Engineering 101

Renewable Capacity in Brazil to Exceed 60GW in 2030

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The overall renewable power capacity (excluding small hydropower) in Brazil is expected to grow at a compound annual growth rate (CAGR) of six percent from 31 gigawatt (GW) in 2018 to 60.8GW in 2030, according to GlobalData, a leading data and analytics company.

GlobalData’s latest report: ‘Brazil Power Market Outlook to 2030, Update 2019 – Market Trends, Regulations, and Competitive Landscape’ reveals that increased renewable energy auctions, promotion of hybrid renewable energy projects and other government initiatives such as tax incentives, smart metering, renewable energy targets and favorable grid access policies for renewable energy are likely to result in renewable expansion by 2030.

Between 2019 and 2030, solar PV and onshore wind segments are expected to grow at CAGRs of 14% and six percent, respectively. The significant rise in these two technologies will result in renewable energy being the second largest contributor to the country’s energy mix by 2030.

Arkapal Sil, Power Industry Analyst at GlobalData, commented: “The connection of over 25,000 power systems, mostly solar PV systems to the Brazilian grid in mid-2018 under the net metering scheme, further underpins the renewable growth pattern over the forecast period.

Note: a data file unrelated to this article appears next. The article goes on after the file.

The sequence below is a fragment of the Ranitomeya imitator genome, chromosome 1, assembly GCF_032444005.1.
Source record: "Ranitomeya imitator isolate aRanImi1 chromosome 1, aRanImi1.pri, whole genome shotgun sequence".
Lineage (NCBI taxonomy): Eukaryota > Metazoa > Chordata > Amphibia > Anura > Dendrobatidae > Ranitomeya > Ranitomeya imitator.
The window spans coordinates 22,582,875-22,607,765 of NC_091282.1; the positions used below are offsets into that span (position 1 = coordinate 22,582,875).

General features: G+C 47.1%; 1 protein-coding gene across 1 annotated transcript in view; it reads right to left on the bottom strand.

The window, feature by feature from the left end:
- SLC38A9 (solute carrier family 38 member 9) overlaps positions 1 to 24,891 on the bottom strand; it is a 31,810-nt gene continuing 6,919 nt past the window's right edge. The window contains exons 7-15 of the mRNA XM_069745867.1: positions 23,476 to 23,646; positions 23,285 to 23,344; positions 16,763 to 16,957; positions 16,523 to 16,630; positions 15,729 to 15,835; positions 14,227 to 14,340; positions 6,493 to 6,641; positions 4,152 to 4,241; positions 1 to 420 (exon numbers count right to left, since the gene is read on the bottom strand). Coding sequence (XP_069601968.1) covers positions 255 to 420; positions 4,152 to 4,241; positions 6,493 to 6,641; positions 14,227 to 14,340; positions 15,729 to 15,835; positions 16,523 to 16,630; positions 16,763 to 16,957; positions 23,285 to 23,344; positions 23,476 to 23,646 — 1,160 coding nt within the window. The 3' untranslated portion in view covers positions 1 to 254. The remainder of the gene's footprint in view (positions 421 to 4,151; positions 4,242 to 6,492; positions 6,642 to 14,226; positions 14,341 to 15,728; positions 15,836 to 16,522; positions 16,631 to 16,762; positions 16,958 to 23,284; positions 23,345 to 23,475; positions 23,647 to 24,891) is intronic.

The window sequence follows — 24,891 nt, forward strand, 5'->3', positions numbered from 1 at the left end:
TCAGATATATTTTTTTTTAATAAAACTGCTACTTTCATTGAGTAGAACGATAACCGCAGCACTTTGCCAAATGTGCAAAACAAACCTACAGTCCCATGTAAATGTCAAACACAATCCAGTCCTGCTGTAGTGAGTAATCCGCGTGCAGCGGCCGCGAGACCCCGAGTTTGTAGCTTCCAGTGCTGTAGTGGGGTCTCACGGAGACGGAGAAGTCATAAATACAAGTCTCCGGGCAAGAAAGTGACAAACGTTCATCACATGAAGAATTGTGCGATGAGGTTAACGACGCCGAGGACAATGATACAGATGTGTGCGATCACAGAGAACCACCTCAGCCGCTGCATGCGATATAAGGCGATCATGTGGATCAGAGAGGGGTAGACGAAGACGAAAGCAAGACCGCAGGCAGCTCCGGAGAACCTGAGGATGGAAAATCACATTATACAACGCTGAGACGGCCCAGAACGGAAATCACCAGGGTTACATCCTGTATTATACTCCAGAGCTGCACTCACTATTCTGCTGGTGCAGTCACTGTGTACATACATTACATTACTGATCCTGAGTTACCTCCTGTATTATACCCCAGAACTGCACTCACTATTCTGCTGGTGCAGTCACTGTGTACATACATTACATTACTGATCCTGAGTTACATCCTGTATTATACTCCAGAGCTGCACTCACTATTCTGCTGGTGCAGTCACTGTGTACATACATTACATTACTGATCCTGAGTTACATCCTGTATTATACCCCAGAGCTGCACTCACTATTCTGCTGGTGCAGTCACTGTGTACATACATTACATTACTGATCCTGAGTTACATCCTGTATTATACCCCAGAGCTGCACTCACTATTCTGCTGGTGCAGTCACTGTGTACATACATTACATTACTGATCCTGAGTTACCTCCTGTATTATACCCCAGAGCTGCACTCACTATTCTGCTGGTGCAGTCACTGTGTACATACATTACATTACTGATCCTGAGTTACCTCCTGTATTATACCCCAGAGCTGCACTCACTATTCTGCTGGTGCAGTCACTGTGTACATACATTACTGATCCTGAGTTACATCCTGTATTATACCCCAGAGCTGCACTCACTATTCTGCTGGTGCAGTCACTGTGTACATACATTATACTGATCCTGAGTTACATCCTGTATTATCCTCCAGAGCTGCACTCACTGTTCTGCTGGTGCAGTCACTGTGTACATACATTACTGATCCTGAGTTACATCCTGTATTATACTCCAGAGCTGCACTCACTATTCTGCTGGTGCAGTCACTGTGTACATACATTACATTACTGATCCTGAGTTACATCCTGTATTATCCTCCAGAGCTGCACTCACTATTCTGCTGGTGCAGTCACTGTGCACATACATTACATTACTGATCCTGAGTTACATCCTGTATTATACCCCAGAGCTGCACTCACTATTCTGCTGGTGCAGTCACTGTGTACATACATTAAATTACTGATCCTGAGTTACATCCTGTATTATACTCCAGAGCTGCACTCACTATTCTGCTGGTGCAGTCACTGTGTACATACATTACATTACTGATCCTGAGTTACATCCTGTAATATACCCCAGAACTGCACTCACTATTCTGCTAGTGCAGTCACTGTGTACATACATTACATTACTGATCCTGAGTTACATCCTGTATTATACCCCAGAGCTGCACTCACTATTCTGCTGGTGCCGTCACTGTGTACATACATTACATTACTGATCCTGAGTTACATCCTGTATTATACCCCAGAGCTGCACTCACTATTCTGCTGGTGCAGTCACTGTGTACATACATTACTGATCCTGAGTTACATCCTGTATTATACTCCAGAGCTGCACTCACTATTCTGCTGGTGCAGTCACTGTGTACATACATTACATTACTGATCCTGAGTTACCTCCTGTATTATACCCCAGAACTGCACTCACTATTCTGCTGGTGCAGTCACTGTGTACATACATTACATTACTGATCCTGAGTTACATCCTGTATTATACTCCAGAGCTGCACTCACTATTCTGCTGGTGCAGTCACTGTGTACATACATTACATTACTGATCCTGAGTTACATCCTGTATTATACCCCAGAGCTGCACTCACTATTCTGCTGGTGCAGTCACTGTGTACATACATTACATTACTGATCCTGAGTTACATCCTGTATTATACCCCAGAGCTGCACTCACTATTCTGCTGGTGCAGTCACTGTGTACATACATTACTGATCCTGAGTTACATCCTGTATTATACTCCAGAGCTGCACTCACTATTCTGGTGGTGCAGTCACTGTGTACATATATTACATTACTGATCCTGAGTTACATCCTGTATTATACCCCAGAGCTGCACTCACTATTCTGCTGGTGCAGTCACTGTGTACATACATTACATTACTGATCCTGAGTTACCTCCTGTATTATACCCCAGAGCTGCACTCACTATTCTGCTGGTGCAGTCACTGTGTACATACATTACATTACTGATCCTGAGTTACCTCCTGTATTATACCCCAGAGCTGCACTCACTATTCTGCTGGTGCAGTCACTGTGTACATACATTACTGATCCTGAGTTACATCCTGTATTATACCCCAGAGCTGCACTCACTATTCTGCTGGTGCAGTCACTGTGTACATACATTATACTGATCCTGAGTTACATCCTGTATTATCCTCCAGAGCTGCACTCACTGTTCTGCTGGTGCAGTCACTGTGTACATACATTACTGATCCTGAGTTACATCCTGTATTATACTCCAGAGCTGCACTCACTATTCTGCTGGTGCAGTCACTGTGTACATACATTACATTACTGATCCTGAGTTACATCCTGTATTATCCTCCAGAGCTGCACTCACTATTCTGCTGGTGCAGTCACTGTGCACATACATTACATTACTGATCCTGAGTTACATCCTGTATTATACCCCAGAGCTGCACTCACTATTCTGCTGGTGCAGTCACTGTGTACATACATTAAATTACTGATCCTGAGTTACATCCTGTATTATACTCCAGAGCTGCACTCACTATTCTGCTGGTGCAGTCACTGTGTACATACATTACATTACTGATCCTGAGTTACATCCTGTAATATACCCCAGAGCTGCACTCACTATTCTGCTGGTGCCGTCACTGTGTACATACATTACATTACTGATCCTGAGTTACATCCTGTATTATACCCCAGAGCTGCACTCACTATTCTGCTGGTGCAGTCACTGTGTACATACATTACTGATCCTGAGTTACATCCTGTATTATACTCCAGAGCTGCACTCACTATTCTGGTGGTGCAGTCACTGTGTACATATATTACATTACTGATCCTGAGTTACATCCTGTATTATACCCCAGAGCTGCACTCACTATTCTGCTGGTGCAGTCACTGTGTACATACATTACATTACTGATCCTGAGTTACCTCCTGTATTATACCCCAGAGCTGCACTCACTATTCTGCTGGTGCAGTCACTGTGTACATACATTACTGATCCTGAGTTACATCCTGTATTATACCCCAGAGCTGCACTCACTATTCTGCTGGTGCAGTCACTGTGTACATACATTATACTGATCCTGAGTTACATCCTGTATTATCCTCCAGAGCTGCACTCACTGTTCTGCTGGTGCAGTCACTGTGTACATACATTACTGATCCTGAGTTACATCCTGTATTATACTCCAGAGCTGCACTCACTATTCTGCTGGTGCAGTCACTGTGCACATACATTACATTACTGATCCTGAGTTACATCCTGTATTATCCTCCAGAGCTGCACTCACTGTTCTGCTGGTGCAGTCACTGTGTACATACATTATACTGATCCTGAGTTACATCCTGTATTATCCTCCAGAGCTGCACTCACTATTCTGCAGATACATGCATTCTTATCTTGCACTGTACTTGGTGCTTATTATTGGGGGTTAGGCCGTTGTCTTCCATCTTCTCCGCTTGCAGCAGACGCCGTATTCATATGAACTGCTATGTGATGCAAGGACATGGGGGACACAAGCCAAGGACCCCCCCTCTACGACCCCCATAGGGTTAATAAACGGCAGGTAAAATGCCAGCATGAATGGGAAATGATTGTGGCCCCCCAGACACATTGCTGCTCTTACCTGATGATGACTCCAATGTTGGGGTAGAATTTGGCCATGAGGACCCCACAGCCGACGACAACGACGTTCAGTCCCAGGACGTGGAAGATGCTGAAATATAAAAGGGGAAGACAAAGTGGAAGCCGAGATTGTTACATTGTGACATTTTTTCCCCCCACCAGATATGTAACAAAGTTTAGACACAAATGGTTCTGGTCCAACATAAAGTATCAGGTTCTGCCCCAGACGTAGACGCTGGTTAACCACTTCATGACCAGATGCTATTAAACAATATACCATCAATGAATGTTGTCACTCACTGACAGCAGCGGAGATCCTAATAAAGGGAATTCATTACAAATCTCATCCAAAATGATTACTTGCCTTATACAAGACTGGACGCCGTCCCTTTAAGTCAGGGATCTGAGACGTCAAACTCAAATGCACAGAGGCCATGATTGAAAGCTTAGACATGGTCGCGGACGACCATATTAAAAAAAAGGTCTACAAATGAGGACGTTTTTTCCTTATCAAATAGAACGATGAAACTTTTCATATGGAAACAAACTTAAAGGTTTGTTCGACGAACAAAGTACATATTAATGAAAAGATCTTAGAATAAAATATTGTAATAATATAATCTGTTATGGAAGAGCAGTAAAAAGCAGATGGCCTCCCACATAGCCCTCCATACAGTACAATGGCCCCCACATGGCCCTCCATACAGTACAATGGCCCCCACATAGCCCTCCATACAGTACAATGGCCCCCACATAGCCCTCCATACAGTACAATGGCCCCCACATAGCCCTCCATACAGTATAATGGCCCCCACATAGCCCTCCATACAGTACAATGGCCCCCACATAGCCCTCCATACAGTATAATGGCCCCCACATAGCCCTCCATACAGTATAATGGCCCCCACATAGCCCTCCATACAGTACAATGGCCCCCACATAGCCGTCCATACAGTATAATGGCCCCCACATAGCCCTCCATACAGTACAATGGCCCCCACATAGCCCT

“The main challenges for Brazil’s power sector are its overdependence on cheap hydropower for base-load capacity and lack of a robust power grid infrastructure. In 2018, hydropower accounted for 62.7% of the country’s total installed capacity. In case of a drought, depletion of dam reservoirs could result in power shortages and switching over to costly thermal power which will increase the electricity prices.”

In the long term, hydropower capacity is expected to decline and be compensated with increased renewable power capacity. On the other hand, thermal and renewable capacities are slated to increase and contribute 28% and 18%, respectively of the installed capacity in 2030.

Sil concluded: “Brazil is moving towards a balanced energy mix as it prepares to double its non-hydro renewable power capacity by 2030. With an almost 10GW increase in thermal power capacity by 2030 compared to 2018, the country is on course to better manage peak demand, reduce dependence on hydropower and maintain a healthy grid.”

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